I’ve also noticed with ad orientem Mass, the elevations tend to be higher. Versus populum, they tend towards eye level of the celebrant while ad orientem they’re usually at close to max extension.

  10. Per Signum Crucis says:

    “No one would be able to hear.”

    I certainly appreciate the greater reverence of Ad Orientem worship but practically, as a hard of hearing person, this is one big advantage for me of Versum Populum: I feel less excluded from Holy Mass. As JDBenedictH says, both are valid and greater emphasis in seminaries would be an effective antidote to excessive personalisation.

    [People seem to think that they have to hear and see everything.]

  11. Athelstan says:

    Hello JDBenedict,

    The Last Supper was versus populum

    Actually, the great preponderance of evidence is that it was not.

    As Louis Bouyer observed, in a quote cited in full by Pope Benedict (then Cardinal Ratzinger) in his Spirit of the Liturgy:

    “The idea that celebration versus populum was the original form, indeed the way the Last Supper itself was celebrated, rests purely and simply on a mistaken idea of what a banquet, Christian or even non-Christian, was like in antiquity. In the earliest days of Christianity the head of table never took his place facing the other participants. Everyone sat or lay on the convex side of an S-shaped or horseshoe-shaped table. Nowhere in Christian antiquity could anyone have come up with the idea that the man presiding at the meal had to take his place versus populum. The communal character of a meal was emphasized by precisely the opposite arrangement, namely, by the fact that everyone at the meal found himself on the same side of the table.”

    In any event, as Ratzinger adds, the Last Supper cannot be taken as the prime model and exemplar for the Mass:

    In any case, there is a further point that we must add to this discussion of the ‘shape’ of meals: the Eucharist that Christians celebrate really cannot adequately be described by the term ‘meal’. True, Our Lord established the new reality of Christian worship within the framework of a Jewish (Passover) meal, but it was precisely this new reality, not the meal as such, which He commanded us to repeat. Very soon the new reality was separated from its ancient context and found its proper and suitable form, a form already predetermined by the fact that the Eucharist refers back to the Cross and thus to the transformation of Temple sacrifice into the reasonable worship of God.

    – Cardinal Joseph Ratzinger, The Spirit of the Liturgy, Ch. 3 (Ignatius Press: 2000)

  12. Traductora says:

    Even the Novus Ordo is rendered less sterile and irritating by the simple fact of having the priest face the liturgical East.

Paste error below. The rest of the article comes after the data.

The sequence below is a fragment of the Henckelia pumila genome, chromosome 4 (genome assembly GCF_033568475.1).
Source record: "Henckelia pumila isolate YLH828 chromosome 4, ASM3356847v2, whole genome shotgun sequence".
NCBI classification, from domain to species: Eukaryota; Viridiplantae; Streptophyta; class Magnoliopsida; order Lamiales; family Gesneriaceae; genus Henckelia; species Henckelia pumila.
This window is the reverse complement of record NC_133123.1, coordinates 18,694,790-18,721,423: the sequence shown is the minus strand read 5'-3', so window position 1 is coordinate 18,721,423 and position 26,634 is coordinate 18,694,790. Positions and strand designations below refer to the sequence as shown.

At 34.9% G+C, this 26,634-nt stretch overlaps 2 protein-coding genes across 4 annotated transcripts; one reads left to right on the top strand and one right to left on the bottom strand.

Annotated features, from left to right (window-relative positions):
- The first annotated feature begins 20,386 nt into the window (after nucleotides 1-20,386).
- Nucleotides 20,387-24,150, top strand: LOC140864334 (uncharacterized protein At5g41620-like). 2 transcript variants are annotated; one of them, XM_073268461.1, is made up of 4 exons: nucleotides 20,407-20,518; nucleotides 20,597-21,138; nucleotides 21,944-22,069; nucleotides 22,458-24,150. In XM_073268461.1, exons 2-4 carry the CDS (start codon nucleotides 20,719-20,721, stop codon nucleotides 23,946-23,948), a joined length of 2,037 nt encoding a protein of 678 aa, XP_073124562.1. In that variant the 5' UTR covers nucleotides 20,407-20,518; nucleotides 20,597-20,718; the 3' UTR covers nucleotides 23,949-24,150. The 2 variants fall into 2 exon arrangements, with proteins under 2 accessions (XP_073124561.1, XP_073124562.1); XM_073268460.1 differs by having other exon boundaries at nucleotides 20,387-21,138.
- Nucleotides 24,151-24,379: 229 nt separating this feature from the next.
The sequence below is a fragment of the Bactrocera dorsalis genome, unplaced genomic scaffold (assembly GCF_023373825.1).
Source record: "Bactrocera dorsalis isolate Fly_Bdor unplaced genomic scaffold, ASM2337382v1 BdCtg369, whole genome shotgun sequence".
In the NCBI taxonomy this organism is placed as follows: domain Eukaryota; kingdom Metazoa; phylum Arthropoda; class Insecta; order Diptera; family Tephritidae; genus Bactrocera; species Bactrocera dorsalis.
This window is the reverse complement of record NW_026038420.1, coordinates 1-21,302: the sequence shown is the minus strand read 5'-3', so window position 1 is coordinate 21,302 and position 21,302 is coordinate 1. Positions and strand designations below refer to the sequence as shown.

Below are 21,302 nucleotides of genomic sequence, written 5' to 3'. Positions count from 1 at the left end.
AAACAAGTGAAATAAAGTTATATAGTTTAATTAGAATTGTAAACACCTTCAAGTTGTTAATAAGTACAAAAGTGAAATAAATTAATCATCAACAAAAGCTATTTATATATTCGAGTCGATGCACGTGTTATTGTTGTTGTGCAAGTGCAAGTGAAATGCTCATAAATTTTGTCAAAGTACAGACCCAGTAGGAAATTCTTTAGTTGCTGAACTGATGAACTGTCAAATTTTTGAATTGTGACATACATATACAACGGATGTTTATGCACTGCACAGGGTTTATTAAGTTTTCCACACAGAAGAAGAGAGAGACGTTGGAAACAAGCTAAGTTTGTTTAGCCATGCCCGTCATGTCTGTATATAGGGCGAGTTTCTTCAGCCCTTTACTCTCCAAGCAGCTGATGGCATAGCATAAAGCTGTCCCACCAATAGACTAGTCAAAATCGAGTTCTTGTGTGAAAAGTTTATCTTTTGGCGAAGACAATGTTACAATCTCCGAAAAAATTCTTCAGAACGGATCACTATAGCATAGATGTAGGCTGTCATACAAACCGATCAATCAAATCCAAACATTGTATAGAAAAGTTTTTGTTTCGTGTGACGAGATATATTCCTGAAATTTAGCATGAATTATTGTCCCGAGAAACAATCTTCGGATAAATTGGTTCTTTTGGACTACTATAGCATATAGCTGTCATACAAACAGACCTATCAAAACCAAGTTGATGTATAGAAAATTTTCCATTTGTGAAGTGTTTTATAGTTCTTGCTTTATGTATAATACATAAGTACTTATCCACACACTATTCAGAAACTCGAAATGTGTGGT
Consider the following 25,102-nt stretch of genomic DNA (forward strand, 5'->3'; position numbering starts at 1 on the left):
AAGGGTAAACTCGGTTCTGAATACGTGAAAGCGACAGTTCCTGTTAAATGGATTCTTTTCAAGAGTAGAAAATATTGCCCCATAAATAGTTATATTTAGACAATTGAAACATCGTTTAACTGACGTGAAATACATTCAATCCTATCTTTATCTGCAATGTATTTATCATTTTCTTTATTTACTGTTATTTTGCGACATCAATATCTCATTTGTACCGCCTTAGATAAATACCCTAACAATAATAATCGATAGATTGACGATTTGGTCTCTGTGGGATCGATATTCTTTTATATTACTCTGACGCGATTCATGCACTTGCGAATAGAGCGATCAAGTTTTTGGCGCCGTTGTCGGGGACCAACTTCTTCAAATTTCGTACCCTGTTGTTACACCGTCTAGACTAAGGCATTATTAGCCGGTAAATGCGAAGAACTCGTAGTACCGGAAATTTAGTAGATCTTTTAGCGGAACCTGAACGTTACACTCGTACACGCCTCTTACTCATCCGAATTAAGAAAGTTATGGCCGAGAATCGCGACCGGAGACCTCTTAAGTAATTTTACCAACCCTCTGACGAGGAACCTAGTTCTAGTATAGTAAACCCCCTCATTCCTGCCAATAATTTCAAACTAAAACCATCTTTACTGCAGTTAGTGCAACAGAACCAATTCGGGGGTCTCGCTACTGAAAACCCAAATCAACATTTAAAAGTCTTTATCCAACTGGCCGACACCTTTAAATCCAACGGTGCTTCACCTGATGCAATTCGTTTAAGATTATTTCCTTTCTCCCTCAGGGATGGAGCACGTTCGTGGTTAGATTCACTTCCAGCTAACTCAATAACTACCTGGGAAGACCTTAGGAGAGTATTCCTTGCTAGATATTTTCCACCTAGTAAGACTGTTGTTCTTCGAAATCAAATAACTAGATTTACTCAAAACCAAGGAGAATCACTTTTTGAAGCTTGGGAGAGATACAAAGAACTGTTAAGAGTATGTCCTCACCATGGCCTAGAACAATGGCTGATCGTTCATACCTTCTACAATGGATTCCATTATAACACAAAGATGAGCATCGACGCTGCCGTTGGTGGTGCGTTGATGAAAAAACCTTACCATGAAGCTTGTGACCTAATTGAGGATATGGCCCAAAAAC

13. Legisperitus says:

    “The Priest’s back isn’t to me…”

    It’s hard to know where to begin with remarks of that kind. I always want to address them in multiple-response format, similar to Al Jaffee’s “Snappy Answers to Stupid Questions.”

  14. Priam1184 says:

    What Anita Moore OPL said.

  15. Mike says:

    Pope Emeritus Benedict XVI says somewhere that, you know, the priest needs to face the Lord as as well as the people.
    The AO both underscores the unique, qualitatively different ministerial priesthood from the laity while at the same time preserving the commonalities (baptized creature made child of God by adoption of Grace) of both cleric and laity….not bad!

  16. Lin says:

    Anita Moore OPL nailed it!

  17. Gregorius says:

    Wasn’t it Cardinal Ratzinger who said “the best catechesis on the Eucharist is the Eucharist itself well-celebrated”? Ad Orientem celebration makes clear the nature and purpose of the prayers. Versus Populum is at best a didactic technique, meant to let the faithful learn what was happening at the altar, but never meant to become the new norm.
    Also, celebrating ad orientem is a more faithful reading of Vatican II, and we laypeople would be dis-serviced if our clergy did not teach us what Vatican II actually said.
    Also also, at least here in the US our poor immigrant ancestors gave of their time, talent and treasure to build beautiful altars and altarpieces, and to not use them or at worst to deem them contrary to true participation in the liturgy just spits on their graves. It saddens me to walk into the main church of the Basilica of the National Shrine to see the high altar and ciborium collect dust while there’s (literally) a table set up for use near the altar rail.

    Ironically around the same time versus populum became the norm, the rubrics were changed so most of the priest’s gestures at the altar were eliminated, that is when he’s actually at the altar. So the idea that the faithful would somehow be missing out on something the priest is doing if he celebrated ad orientem just doesn’t hold.

  18. Dax says:

    11. Even when celebrated poorly, cannot be mistaken for one of those Protestant service thingys.

  19. JDBenedictH says:

    I greatly appreciate Fr. Z’s and Athelstan’s responses. It clears up some misunderstandings I had. It’s heartwarming to hear traditional Catholics evaluate perceived virtues of versus populum and be charitable about it. Too often I read comments online that amount to “Stupid Protestants turning the altar around don’t know what they’re doing.” Thank you.

  20. scholastica says: